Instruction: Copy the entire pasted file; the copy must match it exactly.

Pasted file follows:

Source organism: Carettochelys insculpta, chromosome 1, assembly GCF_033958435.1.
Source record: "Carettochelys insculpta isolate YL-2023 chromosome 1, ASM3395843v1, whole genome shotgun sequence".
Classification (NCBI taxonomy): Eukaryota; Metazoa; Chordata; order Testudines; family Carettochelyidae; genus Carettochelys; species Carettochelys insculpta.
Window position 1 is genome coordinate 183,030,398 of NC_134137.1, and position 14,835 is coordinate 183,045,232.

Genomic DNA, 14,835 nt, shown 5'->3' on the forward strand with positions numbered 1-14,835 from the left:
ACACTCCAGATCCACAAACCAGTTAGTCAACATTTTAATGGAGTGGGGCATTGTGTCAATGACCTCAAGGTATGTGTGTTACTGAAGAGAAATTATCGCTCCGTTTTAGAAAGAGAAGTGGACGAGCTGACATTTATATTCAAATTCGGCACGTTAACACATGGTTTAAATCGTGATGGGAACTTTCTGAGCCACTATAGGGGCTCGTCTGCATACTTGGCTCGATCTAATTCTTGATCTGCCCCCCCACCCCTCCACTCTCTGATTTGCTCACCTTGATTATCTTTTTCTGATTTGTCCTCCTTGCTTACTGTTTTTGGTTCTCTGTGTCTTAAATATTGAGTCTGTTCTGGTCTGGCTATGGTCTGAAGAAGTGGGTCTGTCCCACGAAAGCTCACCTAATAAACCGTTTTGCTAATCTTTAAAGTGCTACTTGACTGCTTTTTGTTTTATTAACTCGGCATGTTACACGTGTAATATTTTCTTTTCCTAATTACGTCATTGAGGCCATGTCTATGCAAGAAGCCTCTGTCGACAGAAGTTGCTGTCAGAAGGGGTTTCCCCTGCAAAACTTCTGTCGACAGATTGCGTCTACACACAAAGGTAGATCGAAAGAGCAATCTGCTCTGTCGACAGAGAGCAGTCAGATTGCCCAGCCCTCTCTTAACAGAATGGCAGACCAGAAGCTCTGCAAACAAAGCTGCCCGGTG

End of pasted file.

Source organism: Carettochelys insculpta, chromosome 1, assembly GCF_033958435.1.
Source record: "Carettochelys insculpta isolate YL-2023 chromosome 1, ASM3395843v1, whole genome shotgun sequence".
Classification (NCBI taxonomy): Eukaryota; Metazoa; Chordata; order Testudines; family Carettochelyidae; genus Carettochelys; species Carettochelys insculpta.
Window position 1 is genome coordinate 183,030,398 of NC_134137.1, and position 14,835 is coordinate 183,045,232.

Genomic DNA, 14,835 nt, shown 5'->3' on the forward strand with positions numbered 1-14,835 from the left:
ACACTCCAGATCCACAAACCAGTTAGTCAACATTTTAATGGAGTGGGGCATTGTGTCAATGACCTCAAGGTATGTGTGTTACTGAAGAGAAATTATCGCTCCGTTTTAGAAAGAGAAGTGGACGAGCTGACATTTATATTCAAATTCGGCACGTTAACACATGGTTTAAATCGTGATGGGAACTTTCTGAGCCACTATAGGGGCTCGTCTGCATACTTGGCTCGATCTAATTCTTGATCTGCCCCCCCACCCCTCCACTCTCTGATTTGCTCACCTTGATTATCTTTTTCTGATTTGTCCTCCTTGCTTACTGTTTTTGGTTCTCTGTGTCTTAAATATTGAGTCTGTTCTGGTCTGGCTATGGTCTGAAGAAGTGGGTCTGTCCCACGAAAGCTCACCTAATAAACCGTTTTGCTAATCTTTAAAGTGCTACTTGACTGCTTTTTGTTTTATTAACTCGGCATGTTACACGTGTAATATTTTCTTTTCCTAATTACGTCATTGAGGCCATGTCTATGCAAGAAGCCTCTGTCGACAGAAGTTGCTGTCAGAAGGGGTTTCCCCTGCAAAACTTCTGTCGACAGATTGCGTCTACACACAAAGGTAGATCGAAAGAGCAATCTGCTCTGTCGACAGAGAGCAGTCAGATTGCCCAGCCCTCTCTTAACAGAATGGCAGACCAGAAGCTCTGCAAACAAAGCTGCCCGGTG